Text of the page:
Two-three percent of people in the general population live with psoriatic arthritis, but many of them go undiagnosed, says Dr. Christopher Ritchlin, who recently spoke at RNS16.
Two-three percent of people in the general population live with psoriatic arthritis, but many of them go undiagnosed, says Christopher Ritchlin, M.D., University of Rochester Medical School. Doctors are racking their brains trying to figure out how to reach this population, he said during a presentation at the Rheumatology Nurses Society annual conference held earlier this month in Cleveland.
Skin psoriasis precedes the onset of psoriatic arthritis (PsA) in 84% of patients, studies show. A meta-analysis published in an August 2015 issue of the Journal of the American Academy of Dermatology, found that the prevalence of undiagnosed PsA in patients with psoriasis ranged between 10 and 15%, but other studies show that it can affect up to 25% of patients who are usually treated by a dermatologist.
“It is critical that we diagnose patients early,” Dr. Ritchlin said. “We are struggling to work with dermatologists to have these patients re-evaluated by a rheumatologist. If you defer a diagnosis, this is what can happen,” he said pointing to a slide with pictures of advanced psoriatic arthritis. A delay in diagnosis of six months can lead to erosive disease, deformed joints, arthritis mutilans, sacroiliitis, functional disability and it can negatively affect a patient’s chance of reaching drug free remission, he said.
Dr. Ritchlin, a rheumatologist who specializes in psoriatic arthritis began his practice in the 1980s when few medications were available to treat psoriatic arthritis. Back then, physicians largely relied on drugs designed for rheumatoid arthritis, but patients showed little signs of improvement. Scientists would later learn that joint inflammation in psoriatic arthritis differs from that of rheumatoid arthritis (RA). In RA, the inflammation usually begins in the synovial lining, but in PsA the onset can be identified by changes in bone structure.
Psoriasis patients who develop PsA, can develop other comorbidities, including uveitis, hypertension, cardiovascular disease, osteoporosis, gastrointestinal disorders, steatosis, malignancies, obesity and metabolic syndrome. A large number of these patients are not receiving regular treatment, said Dr. Ritchlin referring to the results of the recent MAPP survey.
MAPP - or, the Multinational Assessment of Psoriasis and Psoriatic Arthritis (MAPP) - survey was a telephone survey conducted in households from the United States, Canada, United Kingdom, France, Germany, Italy and Spain with the goal of understanding what type of therapies patients with psoriasis and psoriatic arthritis were receiving.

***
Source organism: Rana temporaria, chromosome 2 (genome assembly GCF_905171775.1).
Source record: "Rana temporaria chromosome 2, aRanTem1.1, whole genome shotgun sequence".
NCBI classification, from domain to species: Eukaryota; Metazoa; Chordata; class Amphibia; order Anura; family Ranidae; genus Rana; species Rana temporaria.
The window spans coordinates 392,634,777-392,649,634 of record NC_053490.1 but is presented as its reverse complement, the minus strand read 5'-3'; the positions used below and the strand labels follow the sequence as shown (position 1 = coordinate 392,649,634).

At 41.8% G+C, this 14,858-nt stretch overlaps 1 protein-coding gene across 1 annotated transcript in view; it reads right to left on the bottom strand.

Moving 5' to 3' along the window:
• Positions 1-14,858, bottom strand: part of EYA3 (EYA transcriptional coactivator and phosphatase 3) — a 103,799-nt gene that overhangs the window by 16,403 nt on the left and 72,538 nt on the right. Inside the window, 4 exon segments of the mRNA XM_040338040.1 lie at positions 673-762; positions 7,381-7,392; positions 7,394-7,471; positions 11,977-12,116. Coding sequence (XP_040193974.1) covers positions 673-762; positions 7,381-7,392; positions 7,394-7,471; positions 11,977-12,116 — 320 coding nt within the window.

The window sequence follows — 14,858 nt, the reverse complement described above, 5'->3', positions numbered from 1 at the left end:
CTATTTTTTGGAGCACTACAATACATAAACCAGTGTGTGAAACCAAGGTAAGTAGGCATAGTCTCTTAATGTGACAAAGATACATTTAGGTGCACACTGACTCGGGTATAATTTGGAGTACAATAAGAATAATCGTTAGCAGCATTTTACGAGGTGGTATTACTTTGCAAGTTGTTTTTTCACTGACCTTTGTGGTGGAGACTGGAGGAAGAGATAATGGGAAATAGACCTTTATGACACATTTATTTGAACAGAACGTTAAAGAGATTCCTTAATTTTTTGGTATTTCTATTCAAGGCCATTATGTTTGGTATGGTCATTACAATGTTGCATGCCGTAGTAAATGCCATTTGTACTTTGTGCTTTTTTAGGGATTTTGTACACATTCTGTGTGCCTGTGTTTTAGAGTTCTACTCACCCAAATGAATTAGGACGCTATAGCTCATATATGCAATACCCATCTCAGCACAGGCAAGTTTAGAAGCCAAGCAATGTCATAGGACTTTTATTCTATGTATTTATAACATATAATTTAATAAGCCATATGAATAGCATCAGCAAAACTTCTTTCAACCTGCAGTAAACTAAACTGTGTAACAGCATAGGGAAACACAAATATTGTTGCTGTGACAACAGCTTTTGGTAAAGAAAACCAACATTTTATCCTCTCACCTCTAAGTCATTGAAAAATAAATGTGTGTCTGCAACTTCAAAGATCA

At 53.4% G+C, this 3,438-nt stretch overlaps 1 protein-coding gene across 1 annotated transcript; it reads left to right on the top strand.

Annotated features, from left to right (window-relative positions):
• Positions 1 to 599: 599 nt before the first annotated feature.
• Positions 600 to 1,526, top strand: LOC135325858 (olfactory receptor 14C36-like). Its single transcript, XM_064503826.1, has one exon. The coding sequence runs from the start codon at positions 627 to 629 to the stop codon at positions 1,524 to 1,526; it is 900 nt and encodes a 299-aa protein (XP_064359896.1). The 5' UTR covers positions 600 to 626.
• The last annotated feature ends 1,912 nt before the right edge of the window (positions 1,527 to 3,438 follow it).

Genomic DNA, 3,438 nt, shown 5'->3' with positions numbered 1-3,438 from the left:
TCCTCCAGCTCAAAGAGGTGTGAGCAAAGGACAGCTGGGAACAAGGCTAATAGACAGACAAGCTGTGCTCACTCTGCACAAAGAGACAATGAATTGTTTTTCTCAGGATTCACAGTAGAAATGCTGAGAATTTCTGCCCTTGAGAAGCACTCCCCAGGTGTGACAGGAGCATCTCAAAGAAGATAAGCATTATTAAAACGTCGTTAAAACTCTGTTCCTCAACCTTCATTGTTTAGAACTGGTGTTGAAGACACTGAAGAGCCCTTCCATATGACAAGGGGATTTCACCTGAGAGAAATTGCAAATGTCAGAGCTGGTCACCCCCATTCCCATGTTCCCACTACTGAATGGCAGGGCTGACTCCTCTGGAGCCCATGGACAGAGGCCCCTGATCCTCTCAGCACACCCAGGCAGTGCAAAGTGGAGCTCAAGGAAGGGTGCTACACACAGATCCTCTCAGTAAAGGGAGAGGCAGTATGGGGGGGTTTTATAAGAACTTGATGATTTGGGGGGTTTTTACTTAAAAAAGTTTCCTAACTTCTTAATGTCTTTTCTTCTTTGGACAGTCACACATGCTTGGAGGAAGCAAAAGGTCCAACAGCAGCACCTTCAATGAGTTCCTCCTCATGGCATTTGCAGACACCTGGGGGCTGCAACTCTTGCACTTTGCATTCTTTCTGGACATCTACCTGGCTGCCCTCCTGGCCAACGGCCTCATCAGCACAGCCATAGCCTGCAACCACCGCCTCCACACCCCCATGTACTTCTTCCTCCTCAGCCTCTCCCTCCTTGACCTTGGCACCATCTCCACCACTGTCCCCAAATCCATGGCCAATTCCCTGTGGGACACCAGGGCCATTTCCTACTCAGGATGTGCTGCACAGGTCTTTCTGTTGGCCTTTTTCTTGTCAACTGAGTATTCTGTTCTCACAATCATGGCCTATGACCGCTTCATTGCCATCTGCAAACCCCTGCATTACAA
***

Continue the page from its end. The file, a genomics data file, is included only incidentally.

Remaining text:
“What’s striking about this survey was that even in patients with severe psoriasis or psoriatic arthritis, the number of patients on systemic therapies of any type was extremely rare as compared to patients who were either on topicals or no therapy. I think this study underscores the fact that there are a large number of patients in the community who are not receiving any systemic treatment at all for these diseases, which can have major effects on function and quality of life,” he said.
The Promise of New Therapies
Psoriatic arthritis and axial spondyloarthritis (AxSpA) share some of the same disease pathways and mechanisms and Dr. Ritchlin speculates that PsA and AxSpA may be a continuum of the same disease.
“Targeting IL-12, IL-23 or IL-17 is an effective strategy for both psoriatic arthritis and the axial spondyloarthropathies,” he said.
The field shows great promise for new treatments in coming years, especially for treatments that target the IL-23 pathway, Dr. Ritchlin said. Many promising new therapies targeting IL-23 are in pre-clincal or phase II clinical trials.
New Treatment Guidelines
Three sets of recommendations have been released for PsA in recent months. EULAR issued treatment recommendations for psoriatic arthritis, which were followed by PsA treatment guidelines issued by the Group for Research and Assessment of Psoriasis and Psoriatic Arthritis (GRAPPA) 2015 Treatment Recommendations for Psoriatic Arthritis, of which Dr. Ritchlin was a co-author.
The two sets of recommendations differ in one area in that GRAPPA formulated their recommendations around the five different domains:
· Skin and Nails
· Peripheral arthritis
· Axial disease
· (And, it included an additional domain of comorbidities.)
Villani AP, Rouzaud M., et al. “Prevalence of undiagnosed psoriatic arthritis among psoriasis patients: Systematic review and meta-analysis.” J Am Acad Dermatol. 2015 Aug;73(2):242-8. DOI: 10.1016/j.jaad.2015.05.001. Epub 2015 Jun 6.